you may be gaining some ah capacity, but agms are more efficient than lead acids so i'd say they're breaking close to even. the largest common agm size is 255ah at 12v and although you need more batteries it's not as tough of a task to move more smaller batteries. even with more smaller batteries, care and attention should be paid to how they are supported.
  • dhilldhill Solar Expert Posts: 47
    Re: Battery Bank

    Thanks, Niel. Sound advice. The floor is concrete, but I have no idea what the load limit would be on it, hadn't really thought about that, and I'm betting that at best the floor would crack, and at worst, the load would sink. Oops, that might not be a good thing. Maybe I'd be better off with the AGMs. I sure like the idea of having only one battery tho plus the advantage of it being 20 yr life span.
  • nielniel Solar Expert Posts: 10,300 ✭✭✭✭
    Re: Battery Bank

    i think you'd be safe for loads on the concrete as long as it's not suspended, ie: it's laid onto the ground and the concrete is not supported via other means.
  • arcandsparkarcandspark Solar Expert Posts: 63 ✭✭✭✭
    Re: Battery Bank

    Dusty, I had GNB Asbestolyte III AGM batteries and one big problem I found here in Texas is during the winter time if they fall below 36 to 32 degrees they crack, the gell inside expands. The owner of the batteries did not turn on the battery shed heater during the winter and most all of them cracked at the bolt terminal. True they work for many years in Telecom central offices but those phone company buildings are heated during the winter. I am now using Hawker VRLA gell cells and they have been working very well. I use a couple strings of Xmas lights mounted under the battery stands and during the winter the Xmas lights generate enough heat (each string about 120 watts) and with the batteries covered they stay above 42 degrees when the outside air temp is in the 20's. I plan on using all wet cell batteries in the furture. They are very robust and can take far mmore abuse then any other type battery out their. I think you and I have meet once you purchased some items from me, I live in Plano Texas. Glad to see your system is doing well. Dave R. (arcandspark)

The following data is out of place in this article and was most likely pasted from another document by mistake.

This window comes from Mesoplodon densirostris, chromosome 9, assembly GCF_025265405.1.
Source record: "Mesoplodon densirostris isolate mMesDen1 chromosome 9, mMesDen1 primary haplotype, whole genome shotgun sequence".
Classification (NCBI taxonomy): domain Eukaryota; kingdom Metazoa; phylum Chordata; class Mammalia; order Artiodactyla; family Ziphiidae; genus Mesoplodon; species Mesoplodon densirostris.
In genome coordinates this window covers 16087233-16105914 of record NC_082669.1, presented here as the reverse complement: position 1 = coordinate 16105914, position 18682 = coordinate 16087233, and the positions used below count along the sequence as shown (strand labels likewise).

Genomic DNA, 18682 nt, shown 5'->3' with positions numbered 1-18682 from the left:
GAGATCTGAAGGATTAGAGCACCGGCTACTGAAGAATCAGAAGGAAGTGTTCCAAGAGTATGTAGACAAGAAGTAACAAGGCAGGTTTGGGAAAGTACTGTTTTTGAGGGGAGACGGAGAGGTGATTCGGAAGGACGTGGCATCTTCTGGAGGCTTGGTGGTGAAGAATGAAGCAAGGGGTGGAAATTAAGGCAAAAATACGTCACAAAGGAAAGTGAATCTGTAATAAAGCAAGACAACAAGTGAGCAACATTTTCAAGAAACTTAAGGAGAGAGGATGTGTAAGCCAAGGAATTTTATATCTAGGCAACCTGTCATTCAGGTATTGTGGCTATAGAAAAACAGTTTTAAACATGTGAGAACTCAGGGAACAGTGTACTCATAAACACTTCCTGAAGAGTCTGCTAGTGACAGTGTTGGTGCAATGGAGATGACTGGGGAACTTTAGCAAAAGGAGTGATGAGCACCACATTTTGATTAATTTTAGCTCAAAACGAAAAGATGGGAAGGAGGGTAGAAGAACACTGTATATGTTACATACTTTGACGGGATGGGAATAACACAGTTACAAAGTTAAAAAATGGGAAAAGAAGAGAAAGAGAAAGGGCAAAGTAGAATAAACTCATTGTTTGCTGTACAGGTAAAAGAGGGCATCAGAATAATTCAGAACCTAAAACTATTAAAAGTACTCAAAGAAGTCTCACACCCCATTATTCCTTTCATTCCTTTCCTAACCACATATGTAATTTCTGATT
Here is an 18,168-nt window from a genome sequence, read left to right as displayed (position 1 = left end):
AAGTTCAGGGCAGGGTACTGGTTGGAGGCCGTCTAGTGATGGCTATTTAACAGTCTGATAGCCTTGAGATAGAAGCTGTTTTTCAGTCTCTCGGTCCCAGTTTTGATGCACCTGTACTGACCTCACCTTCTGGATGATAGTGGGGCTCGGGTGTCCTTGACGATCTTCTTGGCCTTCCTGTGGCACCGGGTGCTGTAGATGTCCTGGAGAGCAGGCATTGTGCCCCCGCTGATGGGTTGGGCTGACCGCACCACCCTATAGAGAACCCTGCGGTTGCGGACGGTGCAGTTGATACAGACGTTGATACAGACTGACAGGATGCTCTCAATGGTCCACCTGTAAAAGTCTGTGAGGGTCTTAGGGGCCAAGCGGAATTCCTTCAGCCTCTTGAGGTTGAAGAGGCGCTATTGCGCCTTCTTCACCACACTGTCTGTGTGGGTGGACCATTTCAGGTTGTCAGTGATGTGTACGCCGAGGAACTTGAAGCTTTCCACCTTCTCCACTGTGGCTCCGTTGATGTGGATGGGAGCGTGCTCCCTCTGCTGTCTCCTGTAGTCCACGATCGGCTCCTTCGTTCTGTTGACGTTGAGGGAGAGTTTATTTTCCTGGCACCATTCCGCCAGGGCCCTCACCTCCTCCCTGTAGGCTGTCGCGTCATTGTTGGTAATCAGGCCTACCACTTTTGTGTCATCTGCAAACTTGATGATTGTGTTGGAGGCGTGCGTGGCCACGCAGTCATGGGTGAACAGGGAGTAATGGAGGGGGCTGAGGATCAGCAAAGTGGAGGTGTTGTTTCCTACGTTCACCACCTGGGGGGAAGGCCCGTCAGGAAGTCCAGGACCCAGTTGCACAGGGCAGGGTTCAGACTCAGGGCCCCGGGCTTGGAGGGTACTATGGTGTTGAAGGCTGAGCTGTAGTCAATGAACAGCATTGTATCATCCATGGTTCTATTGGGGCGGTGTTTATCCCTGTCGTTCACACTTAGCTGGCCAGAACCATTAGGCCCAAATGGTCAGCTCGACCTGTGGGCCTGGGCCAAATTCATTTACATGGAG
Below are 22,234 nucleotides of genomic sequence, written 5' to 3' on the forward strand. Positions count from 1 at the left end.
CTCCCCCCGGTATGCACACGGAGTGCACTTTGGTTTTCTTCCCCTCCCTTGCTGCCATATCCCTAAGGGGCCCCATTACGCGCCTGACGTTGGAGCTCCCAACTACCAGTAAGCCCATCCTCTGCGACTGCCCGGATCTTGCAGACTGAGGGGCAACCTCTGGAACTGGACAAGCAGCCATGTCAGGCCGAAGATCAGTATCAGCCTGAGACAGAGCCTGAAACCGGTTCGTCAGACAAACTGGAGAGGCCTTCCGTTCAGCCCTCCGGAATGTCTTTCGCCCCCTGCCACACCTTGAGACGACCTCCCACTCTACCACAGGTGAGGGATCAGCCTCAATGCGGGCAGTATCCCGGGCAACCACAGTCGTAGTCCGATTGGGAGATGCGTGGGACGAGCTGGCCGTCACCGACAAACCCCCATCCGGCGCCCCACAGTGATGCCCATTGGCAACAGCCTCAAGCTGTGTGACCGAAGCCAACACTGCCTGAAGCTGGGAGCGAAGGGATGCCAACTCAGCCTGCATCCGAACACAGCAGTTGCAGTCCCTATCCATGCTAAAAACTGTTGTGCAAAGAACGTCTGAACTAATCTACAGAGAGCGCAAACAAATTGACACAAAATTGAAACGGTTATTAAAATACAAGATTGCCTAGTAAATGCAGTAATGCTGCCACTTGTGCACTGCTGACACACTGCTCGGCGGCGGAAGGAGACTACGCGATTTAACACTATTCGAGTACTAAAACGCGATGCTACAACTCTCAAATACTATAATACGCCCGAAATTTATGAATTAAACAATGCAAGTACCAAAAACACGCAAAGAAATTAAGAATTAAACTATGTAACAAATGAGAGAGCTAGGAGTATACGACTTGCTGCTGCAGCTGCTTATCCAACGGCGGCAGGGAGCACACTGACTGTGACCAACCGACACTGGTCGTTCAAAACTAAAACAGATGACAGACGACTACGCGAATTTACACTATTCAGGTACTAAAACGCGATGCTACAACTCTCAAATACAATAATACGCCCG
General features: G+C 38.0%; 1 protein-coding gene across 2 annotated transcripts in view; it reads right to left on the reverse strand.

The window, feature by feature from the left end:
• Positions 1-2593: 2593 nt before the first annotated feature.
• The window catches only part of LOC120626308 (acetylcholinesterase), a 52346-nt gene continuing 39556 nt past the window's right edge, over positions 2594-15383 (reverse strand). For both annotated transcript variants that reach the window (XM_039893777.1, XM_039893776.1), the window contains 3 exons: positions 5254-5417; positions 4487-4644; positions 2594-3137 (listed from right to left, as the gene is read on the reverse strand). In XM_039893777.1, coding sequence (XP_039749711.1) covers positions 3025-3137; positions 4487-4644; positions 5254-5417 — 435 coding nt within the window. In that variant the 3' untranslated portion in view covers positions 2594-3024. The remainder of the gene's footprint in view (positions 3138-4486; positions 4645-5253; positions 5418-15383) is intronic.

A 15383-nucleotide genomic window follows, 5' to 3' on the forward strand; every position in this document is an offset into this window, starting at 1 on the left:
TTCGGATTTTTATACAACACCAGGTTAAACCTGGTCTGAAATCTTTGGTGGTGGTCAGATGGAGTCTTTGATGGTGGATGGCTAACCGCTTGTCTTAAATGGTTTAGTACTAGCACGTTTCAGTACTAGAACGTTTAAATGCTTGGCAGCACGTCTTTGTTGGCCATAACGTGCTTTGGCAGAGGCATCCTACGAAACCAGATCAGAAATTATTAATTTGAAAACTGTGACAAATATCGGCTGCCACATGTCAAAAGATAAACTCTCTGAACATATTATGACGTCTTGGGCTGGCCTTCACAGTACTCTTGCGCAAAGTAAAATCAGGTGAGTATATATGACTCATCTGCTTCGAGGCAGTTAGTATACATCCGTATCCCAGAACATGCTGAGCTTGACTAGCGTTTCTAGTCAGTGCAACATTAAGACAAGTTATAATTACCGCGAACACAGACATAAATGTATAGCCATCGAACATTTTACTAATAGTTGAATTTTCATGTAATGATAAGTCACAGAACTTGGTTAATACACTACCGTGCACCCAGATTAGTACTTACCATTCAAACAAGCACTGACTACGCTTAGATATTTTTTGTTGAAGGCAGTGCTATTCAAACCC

• dhilldhill Solar Expert Posts: 47
    Re: Battery Bank

    Dave,
    Thanks for the info about the gel cells. I hadn't thought so much about the problem of the cases cracking. Is that trun of all sealed batteries? I've read about your Christmas light idea. What type bulbs do you use? My shed where the batteries are kept is unheated and not likely to be heated. I use an electrical heat tape on my water pipes that are running there. I'd like to cut that watt use to about half. Do you think enclosing the AGMS in a box and putting a 60 watt bulb inside the box would keep them warm enough?
    We have met. You kindly gave me some batteries that I used in my initial set up. Those batteries worked well for me and were exactly what I needed at the time. My system has worked well for the last year, and I'm a testimonial that it doesn't take much to run a home off grid. I have no expertise or electrical engineering savvy like you and many others here, but I've managed to use a little common sense and set my system up following the directions provided me by the various manufactures and solar experts, and basically I just run what I run. My only inconvenience is that when I run my 1000 watt microwave I start my generator for a few minutes so that I don't pull down my battery bank unnecessarily. If I had a remote start device for my generator, that wouldn't be inconvenient either. Push a button for on / push a button for off. It's the way of accustomed living. As it is, I have to walk 30 feet outside to turn on the gen manually.